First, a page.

BardaEdit

Main article: Barda

At the start of the series Barda appears to be a poor beggar living on the streets of Del. He is revealed to be an ex-palace guard who assumes the role of protector to Lief, much to both his and Lief's dismay. He is a skilled swordsman and frequently makes jokes about being stuck with two young hot-heads- Lief and Jasmine. He is about the same age as Lief's parents. During the series, Barda competes in a contest in which he describes his special skill as strength. He helps Lief and Jasmine along the quest and is always strong-hearted, never gives up hope and is rather a gentle giant. At the end of the third series Barda finds love and the happines. He marries Lindel of Broome and has six children all taller than their parents and like peas in a pod.

ThemesEdit

A recurring political theme expressed in the series is that a leader who does not understand ordinary people is doomed to failure. Another political theme focuses on the disastrous results of leaders who ignore history. The final books explores the insidious nature of despair. The 1st and 2nd series explores the theme of "united we stand, divided we fall". The theme of gambling, and how it equates to trickery also revisits the story occasionally.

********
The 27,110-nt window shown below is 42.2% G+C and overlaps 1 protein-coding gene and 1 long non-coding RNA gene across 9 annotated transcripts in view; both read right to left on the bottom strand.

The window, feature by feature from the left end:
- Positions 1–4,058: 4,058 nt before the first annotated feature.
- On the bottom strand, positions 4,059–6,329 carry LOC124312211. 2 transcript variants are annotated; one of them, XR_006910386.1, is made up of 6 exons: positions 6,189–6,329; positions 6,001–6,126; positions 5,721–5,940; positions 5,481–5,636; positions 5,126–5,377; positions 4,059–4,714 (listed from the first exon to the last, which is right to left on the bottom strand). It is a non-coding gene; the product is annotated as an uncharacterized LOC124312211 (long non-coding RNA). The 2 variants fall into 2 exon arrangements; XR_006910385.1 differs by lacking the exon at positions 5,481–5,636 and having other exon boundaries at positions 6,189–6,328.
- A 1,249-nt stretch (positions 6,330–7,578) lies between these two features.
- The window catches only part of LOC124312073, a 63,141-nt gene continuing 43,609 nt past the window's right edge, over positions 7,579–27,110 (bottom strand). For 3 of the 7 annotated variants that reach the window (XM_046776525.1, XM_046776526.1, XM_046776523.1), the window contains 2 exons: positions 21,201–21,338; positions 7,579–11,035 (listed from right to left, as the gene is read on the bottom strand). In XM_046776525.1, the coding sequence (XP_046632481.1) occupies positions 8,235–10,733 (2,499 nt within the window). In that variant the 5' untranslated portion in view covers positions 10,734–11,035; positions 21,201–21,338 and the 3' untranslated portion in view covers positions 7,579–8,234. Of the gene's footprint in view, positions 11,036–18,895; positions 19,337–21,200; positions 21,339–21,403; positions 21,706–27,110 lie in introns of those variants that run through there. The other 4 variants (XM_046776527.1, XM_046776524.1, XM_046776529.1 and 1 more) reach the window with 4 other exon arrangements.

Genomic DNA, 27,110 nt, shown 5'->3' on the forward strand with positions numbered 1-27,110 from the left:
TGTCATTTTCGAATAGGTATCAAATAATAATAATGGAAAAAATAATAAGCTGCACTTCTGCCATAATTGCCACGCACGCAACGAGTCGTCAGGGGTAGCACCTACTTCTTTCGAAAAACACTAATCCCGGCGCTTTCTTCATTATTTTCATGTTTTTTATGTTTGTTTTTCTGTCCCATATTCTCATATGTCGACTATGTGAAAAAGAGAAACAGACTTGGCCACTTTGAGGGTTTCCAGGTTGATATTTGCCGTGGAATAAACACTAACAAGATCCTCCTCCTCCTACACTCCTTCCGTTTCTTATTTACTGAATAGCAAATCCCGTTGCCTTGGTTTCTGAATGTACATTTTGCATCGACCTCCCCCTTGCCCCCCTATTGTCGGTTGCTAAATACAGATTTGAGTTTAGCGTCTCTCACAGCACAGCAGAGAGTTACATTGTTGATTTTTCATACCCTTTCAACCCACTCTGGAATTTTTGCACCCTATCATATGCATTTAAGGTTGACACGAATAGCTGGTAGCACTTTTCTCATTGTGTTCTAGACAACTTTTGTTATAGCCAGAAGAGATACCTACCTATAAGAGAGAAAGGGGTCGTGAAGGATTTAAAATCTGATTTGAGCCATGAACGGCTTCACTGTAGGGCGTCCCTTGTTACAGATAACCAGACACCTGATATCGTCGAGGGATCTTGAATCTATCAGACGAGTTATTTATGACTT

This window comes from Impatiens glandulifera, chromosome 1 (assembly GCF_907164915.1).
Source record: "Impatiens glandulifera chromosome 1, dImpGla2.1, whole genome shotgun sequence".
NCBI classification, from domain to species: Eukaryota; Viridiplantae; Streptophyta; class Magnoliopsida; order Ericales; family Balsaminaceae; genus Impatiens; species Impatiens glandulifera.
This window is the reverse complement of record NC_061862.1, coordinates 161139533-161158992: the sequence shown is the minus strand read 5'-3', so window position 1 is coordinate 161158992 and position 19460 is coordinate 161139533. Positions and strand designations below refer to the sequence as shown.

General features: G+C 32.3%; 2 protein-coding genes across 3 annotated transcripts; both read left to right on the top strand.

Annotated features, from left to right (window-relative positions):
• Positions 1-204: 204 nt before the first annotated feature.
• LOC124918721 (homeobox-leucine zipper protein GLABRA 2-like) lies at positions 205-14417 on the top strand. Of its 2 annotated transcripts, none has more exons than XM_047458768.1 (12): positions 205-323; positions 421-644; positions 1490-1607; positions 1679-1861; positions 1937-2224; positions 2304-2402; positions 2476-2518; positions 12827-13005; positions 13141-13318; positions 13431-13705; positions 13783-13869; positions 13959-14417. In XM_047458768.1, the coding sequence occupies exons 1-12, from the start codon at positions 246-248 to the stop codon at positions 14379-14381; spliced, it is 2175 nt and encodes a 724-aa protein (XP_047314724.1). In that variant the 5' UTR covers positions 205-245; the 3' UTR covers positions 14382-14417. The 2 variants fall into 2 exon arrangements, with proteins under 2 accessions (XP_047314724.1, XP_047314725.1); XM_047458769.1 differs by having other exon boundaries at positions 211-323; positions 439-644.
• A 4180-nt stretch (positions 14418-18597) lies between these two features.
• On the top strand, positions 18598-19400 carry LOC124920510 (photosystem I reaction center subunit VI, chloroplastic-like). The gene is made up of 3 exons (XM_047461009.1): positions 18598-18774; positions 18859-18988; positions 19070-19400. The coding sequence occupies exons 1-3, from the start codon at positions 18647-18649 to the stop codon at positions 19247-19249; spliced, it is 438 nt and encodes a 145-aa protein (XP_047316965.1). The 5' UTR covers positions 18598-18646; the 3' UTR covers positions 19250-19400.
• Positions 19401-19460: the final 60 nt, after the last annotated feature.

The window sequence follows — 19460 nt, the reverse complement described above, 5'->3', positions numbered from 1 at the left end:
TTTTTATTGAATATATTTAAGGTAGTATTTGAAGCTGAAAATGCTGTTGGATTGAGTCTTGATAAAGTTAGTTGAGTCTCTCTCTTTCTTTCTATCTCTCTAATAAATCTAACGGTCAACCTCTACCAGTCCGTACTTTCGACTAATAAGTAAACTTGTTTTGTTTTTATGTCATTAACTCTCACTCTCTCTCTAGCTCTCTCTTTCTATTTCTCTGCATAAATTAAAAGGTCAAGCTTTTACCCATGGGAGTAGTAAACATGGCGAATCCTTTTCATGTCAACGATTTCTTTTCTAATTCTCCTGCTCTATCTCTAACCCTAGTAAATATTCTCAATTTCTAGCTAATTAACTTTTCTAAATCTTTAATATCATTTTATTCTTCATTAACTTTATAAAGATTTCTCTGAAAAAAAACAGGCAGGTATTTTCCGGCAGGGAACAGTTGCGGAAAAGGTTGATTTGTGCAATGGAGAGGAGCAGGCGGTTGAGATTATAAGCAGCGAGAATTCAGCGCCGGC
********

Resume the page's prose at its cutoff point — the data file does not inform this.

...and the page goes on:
AdaptationsEdit

Rodda has said there has been some interest in adapting the Deltora Quest series into a film but she refused to let any adaptation change the story. There is also a Nintendo DS real-time RPG game confirmed with all three characters. A 65 part Deltora Quest anime series of the first eight books began its broadcast season in Japan on January 6, 2007. Rodda chose this option because she and her kids "love" Japanese anime and because she wanted any adaptation of Deltora to be "cool". The series is produced at Oriental Light and Magic and is directed by Mitsuru Hongō. The studio keeps the quest magic jewels intact in the story, but one noticeable alteration has been made: Lief's hair color has been changed from black to blonde. Others include the Resurrection of Theagan along with at least one new villain, Oacus, the fire wizard. Rodda has not ruled out a live action version of the story (either film or television) being made at some point in the future, but she intends to wait until she gets an offer that "is genuinely admiring of the books as they are." There is currently a manga adaptation by Makoto Niwano, serialised in Bom Bom Comics and published by Kodansha.

Deltora Quest booksEdit

Deltora Quest 2/Dragons of Deltora booksEdit

Deltora Quest 3/Dragons of Deltora booksEdit

Stand-alone booksEdit